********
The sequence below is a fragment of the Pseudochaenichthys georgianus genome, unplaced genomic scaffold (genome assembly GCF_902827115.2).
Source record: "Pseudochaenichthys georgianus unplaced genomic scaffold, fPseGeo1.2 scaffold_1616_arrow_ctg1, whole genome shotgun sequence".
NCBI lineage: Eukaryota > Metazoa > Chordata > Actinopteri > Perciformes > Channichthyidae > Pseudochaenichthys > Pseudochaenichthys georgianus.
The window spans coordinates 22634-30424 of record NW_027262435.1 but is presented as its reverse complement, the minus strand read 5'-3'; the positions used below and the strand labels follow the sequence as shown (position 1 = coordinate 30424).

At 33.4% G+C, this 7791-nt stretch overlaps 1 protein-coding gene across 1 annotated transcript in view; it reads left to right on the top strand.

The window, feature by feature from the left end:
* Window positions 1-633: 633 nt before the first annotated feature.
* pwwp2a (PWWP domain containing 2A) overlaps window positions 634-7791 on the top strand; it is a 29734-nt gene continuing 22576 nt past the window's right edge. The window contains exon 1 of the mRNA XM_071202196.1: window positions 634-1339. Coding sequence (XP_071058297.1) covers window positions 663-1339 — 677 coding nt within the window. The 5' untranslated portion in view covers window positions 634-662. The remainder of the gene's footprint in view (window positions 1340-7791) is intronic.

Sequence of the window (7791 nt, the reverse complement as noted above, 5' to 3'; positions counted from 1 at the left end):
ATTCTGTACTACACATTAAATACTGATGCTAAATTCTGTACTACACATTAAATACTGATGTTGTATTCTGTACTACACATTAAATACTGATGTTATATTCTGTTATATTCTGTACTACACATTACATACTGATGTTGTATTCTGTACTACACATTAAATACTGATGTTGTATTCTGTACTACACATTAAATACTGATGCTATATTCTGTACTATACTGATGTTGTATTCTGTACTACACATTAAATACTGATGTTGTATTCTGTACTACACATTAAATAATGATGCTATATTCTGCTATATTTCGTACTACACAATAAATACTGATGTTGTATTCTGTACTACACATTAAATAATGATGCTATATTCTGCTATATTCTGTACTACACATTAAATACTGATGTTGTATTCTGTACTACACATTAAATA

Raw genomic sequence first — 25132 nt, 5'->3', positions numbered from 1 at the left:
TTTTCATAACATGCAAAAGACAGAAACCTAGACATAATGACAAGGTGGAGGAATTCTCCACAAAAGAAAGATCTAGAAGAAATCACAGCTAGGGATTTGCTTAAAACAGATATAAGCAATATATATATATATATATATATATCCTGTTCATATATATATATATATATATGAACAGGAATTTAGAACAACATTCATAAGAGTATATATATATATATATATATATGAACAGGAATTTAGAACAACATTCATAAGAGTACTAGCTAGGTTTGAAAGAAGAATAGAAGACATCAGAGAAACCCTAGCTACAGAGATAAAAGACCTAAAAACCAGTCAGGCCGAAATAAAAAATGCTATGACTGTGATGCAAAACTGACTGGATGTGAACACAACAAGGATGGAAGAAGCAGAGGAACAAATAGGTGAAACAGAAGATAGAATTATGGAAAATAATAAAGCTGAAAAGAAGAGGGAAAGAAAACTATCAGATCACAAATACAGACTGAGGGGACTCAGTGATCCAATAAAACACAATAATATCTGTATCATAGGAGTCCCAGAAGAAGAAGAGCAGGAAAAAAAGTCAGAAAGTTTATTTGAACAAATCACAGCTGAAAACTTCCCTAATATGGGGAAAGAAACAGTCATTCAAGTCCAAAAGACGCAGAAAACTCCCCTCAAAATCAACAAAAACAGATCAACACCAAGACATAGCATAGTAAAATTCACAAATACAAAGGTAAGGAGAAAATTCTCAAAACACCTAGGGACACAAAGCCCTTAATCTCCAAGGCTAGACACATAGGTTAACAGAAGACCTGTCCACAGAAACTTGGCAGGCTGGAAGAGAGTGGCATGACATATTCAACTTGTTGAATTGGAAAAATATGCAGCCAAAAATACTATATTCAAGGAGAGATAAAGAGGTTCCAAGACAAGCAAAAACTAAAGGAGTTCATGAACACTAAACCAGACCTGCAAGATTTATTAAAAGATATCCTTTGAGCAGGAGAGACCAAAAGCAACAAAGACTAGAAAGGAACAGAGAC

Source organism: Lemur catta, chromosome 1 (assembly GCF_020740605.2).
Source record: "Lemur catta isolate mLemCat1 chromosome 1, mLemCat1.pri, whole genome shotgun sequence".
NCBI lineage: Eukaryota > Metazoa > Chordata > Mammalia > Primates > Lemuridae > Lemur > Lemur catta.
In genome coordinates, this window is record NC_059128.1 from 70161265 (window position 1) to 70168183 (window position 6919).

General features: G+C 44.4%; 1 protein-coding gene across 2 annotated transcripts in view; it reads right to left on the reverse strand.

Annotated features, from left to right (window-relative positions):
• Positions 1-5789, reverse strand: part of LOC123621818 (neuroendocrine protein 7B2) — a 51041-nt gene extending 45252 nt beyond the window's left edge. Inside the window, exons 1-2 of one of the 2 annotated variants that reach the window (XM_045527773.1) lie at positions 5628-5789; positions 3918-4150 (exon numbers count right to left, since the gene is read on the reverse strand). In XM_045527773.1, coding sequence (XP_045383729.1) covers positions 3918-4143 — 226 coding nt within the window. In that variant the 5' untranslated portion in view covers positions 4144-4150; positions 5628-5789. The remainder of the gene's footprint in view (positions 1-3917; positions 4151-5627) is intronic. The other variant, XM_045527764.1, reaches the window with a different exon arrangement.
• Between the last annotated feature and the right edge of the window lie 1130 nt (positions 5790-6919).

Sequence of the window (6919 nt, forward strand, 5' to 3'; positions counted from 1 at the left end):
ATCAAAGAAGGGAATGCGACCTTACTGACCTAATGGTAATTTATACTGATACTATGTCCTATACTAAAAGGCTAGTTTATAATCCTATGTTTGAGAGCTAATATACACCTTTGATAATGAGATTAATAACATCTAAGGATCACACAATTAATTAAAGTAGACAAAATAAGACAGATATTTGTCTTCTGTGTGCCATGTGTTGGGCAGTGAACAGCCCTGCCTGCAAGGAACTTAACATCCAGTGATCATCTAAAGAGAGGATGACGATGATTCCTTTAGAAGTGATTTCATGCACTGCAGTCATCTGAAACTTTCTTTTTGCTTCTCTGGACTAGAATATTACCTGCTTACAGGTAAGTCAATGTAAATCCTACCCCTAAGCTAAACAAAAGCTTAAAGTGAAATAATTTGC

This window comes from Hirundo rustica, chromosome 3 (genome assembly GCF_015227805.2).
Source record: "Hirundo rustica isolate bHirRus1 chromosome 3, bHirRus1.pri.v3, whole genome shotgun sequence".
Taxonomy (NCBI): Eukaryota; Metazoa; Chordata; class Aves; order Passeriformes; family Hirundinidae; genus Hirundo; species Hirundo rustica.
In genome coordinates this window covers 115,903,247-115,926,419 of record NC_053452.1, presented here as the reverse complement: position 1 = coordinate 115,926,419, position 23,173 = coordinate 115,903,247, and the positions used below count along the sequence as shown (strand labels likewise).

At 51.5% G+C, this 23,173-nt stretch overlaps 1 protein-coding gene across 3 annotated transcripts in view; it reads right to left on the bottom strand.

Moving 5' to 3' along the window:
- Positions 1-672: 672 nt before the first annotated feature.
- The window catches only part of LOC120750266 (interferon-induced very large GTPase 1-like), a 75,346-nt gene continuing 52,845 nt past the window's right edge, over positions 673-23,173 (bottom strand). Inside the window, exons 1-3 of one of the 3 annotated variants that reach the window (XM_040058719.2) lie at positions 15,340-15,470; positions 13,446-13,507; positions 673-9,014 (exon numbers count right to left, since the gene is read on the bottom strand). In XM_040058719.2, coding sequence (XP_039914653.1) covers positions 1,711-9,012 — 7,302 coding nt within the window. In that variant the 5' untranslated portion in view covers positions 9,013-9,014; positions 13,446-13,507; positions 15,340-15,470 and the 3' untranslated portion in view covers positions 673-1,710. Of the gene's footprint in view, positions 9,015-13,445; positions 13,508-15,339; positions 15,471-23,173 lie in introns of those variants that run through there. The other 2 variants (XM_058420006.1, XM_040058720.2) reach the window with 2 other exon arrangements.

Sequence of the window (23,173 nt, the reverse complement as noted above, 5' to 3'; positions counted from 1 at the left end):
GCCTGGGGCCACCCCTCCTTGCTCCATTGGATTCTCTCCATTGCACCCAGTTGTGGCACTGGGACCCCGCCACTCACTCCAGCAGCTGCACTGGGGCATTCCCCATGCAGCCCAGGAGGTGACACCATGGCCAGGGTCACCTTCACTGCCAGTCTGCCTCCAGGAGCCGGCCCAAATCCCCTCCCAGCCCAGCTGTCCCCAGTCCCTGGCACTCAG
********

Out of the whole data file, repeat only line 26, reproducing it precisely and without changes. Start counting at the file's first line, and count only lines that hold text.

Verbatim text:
In genome coordinates this window covers 115,903,247-115,926,419 of record NC_053452.1, presented here as the reverse complement: position 1 = coordinate 115,926,419, position 23,173 = coordinate 115,903,247, and the positions used below count along the sequence as shown (strand labels likewise).